The Intricate Art of Sertissage

The Intricate Art of Sertissage

While watchmaking is its own delicate form of art, it is perhaps the combination of natural gems and mechanical perfection that brings a unique sense of harmony when combined, usually resulting in what we invoke as masterpieces.

While watchmaking is its own delicate form of art, it is perhaps the combination of natural gems and mechanical perfection that brings a unique sense of harmony when combined, usually resulting in what we invoke as masterpieces.

Sertissage, or gem-setting in French, harkens back to the very first bejewelled wristwatch made for the Queen of Naples created by Abraham-Louis Breguet in 1810. Over the centuries, watchmakers and brands have continued to develop the intricate craft to exhibit the endless designs of timepieces endowed with precious gems. While many collectors today appreciate bedazzled timepieces, the intricate craft that lies behind every gem-set piece is often overlooked. While watchmaking is its own delicate form of art, it is perhaps the combination of natural gems and mechanical perfection that brings a unique sense of harmony when combined, usually resulting in what we invoke as masterpieces. The journey begins with the watchmaker, gemmologist and the gem-setter to design and envision the finished masterpiece. Throughout this process, every single precise measurement of the design process must be perfect. One miscalculation can often result to starting the entire painstaking process from scratch.

The quality of each individual gemstone from cut, clarity, carat and colour must be examined by the experienced eye of the gemmologist. Meanwhile, the gem-setter is responsible for preparing the components on the wristwatch to be set individually by hand, first by sculpting the cavities with a graver for each stone to be set upon. This process is usually repeated numerous times in order to minimize any unnecessary gaps between each setting. While each precious gem is individually cut, established firms such as Rolex tolerates variances of no more than 2 hundredths of a millimetre, which is around a quarter of the diameter of a human hair. Once each stone is placed on its individual ‘seat’, the gem-setter, depending on the method of the setting, secures each stone by its surrounding metal. While the setting requires immense precision, it is the tremendous skill and experience of the setter that brings out the utmost brilliance and ‘fire’ of each gemstone they way in which light penetrates the stone reflected on the underside of the setting. There are various types of gem-setting that can be seen on timepieces to enhance the beauty of the gemstones depending on its cut, carat and design.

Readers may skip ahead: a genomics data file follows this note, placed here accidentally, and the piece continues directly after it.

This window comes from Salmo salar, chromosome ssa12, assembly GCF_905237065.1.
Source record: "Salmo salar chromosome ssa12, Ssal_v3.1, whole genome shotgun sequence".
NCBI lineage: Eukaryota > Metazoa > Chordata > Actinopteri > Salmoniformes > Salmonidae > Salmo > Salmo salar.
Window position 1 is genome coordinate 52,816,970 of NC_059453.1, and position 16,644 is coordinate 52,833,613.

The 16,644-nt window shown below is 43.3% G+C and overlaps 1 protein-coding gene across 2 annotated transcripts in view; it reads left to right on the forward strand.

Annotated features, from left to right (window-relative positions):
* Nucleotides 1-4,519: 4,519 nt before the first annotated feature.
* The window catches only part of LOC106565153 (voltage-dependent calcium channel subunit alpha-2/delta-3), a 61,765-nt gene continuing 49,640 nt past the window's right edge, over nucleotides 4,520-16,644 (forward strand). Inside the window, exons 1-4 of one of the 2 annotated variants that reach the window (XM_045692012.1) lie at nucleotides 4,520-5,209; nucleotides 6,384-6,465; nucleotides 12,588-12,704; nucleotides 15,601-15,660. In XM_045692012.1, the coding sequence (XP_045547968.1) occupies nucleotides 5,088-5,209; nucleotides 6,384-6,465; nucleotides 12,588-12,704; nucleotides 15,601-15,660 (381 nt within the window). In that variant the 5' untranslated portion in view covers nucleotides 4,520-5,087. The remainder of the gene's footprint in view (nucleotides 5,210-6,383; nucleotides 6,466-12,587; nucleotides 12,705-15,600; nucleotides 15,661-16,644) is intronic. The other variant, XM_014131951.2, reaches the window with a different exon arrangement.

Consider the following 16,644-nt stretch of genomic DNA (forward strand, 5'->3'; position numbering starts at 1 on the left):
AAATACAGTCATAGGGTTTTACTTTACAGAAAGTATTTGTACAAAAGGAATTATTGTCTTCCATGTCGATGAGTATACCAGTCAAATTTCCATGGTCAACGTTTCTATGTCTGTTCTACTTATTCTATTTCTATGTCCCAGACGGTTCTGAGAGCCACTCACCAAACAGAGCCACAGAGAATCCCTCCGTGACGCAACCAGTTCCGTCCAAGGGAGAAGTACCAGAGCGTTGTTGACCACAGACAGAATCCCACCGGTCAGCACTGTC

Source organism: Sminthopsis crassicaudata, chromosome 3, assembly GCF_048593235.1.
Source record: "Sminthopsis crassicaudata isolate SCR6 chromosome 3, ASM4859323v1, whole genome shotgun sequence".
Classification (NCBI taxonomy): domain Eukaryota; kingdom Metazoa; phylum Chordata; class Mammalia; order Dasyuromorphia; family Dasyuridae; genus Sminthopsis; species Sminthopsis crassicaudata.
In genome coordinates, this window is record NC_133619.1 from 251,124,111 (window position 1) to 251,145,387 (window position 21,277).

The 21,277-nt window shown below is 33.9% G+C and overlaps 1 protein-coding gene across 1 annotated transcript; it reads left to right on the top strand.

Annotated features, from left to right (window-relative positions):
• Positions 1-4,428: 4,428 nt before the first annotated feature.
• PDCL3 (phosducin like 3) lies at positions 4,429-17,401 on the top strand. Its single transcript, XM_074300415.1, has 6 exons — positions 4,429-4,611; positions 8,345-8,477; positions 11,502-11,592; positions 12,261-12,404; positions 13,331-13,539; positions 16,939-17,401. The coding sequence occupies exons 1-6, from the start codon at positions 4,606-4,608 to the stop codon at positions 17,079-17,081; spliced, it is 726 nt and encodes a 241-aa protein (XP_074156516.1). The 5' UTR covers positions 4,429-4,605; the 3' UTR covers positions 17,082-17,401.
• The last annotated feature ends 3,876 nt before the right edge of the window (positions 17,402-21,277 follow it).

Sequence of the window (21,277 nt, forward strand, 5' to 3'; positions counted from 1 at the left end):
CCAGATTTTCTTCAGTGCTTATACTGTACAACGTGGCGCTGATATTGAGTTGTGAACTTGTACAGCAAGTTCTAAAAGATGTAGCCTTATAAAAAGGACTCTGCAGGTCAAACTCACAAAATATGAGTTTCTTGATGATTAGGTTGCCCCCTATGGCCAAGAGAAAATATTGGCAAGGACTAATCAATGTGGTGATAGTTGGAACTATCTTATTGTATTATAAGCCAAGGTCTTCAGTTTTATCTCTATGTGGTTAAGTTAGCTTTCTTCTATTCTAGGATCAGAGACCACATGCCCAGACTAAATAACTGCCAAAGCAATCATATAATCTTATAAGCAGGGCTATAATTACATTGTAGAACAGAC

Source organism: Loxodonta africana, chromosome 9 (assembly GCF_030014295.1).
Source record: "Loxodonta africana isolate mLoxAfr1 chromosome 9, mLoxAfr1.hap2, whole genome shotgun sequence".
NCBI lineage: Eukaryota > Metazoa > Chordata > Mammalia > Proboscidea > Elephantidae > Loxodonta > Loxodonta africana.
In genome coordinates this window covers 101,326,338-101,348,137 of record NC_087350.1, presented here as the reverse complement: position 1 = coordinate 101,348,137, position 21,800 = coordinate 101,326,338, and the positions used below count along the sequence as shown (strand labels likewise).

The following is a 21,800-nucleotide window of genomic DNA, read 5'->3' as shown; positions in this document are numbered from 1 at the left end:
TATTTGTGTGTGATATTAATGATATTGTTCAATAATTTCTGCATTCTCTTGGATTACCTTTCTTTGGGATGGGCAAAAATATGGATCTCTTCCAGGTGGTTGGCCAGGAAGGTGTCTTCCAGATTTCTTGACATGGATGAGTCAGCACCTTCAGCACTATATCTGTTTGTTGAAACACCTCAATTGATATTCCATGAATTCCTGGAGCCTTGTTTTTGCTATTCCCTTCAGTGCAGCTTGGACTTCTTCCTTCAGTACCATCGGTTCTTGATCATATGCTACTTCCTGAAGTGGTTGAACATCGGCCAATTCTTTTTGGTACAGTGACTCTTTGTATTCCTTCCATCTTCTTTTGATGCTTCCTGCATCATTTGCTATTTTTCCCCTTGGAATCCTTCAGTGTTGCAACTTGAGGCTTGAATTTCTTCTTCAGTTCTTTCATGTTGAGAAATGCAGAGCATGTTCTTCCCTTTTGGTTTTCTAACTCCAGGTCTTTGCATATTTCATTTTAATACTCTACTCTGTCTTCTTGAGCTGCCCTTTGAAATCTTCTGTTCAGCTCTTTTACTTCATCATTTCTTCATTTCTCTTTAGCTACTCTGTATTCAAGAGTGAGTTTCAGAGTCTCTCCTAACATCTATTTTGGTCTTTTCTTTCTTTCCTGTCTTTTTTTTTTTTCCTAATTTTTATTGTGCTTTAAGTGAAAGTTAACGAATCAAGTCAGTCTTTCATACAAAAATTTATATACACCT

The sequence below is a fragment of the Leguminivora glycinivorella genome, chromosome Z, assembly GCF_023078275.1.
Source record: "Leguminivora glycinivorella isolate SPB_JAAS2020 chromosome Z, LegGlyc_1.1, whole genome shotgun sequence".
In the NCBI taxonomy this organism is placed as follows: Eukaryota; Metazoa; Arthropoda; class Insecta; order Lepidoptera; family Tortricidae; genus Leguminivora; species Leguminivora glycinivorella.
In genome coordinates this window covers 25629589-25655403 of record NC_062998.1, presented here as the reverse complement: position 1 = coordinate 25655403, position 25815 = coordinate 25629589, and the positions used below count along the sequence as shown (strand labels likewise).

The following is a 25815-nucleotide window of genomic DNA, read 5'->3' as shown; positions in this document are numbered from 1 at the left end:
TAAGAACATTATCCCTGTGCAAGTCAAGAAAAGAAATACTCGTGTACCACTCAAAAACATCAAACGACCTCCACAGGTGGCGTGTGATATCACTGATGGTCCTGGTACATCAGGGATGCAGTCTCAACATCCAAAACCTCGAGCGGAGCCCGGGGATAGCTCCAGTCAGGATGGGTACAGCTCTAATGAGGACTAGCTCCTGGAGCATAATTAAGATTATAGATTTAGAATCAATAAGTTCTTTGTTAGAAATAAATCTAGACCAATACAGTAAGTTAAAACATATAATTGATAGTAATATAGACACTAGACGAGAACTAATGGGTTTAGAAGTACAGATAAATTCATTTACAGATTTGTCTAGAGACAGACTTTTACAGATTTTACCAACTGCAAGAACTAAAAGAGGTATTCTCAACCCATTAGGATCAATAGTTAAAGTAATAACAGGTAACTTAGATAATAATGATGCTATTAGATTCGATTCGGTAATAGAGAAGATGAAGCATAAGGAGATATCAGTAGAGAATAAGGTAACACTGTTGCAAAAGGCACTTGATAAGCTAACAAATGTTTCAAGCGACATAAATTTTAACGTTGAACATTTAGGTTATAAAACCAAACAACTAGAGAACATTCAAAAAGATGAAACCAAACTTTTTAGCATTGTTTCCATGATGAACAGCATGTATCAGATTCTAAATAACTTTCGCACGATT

Bezel Setting

The oldest form of gem-setting, it features a very specific method of securing a gemstone in place by wrapping the edges of a gemstone with what is referred as a ‘collar’. In some ways, it is considered as the most secured method to secure a gemstone, however it minimizes the exposure of light to the gemstone. This method can still be seen on some wristwatches with a gem-set crown, or in some cases the bezel.

Claw Setting

This method of setting features curved metal prongs that are used to hold the stones in place that are commonly seen in crafting jewellery pieces. Used in timepieces as well, the method is not commonly seen today as it reveals plenty of metals that watchmakers tend to avoid.

Pavé Setting

Regarded as the most utilized method of setting in timepieces, the method requires the gem-setter to create the cavity directly on the metal of the case or the dial of the watch, therefore a precise calculation of how much metal to be used on a case is highly essential before the setting process. The setter creates a series of holes on the case or dial and creating small beads using the excess metal that holds the stones in place. Each stone must be identical in its size and cut and each row must be perfectly aligned. Minimizing the metal shown, the pavé setting is favoured by most watchmakers.

Invisible Setting

Originally invented by Cartier and Van Cleef & Arpels in the 1930s, the invisible setting is also known as the “mystery setting”. Taking a completely different approach to the methods listed above, the invisible setting on timepieces often requires the stones to be specifically cut, with a groove on the back of each stone, which is then secured on a metal rail. The result is a seamless display of the gemstones with no prongs visible. The method can be used for both brilliant-cut and baguette-cut gemstones.

With that said, gem-setting on timepieces is truly and utterly an art on its own. The level of craftsmanship, precision and quality of the gems, each play an important factor to the final appeal of the masterpiece. PHILLIPS in Association with Bacs & Russo proudly presents a curated selection of bedazzled timepieces offered at the Hong Kong Watch Auction: XV offering a wide array of selection featuring various intricate styles of the art of gem-setting.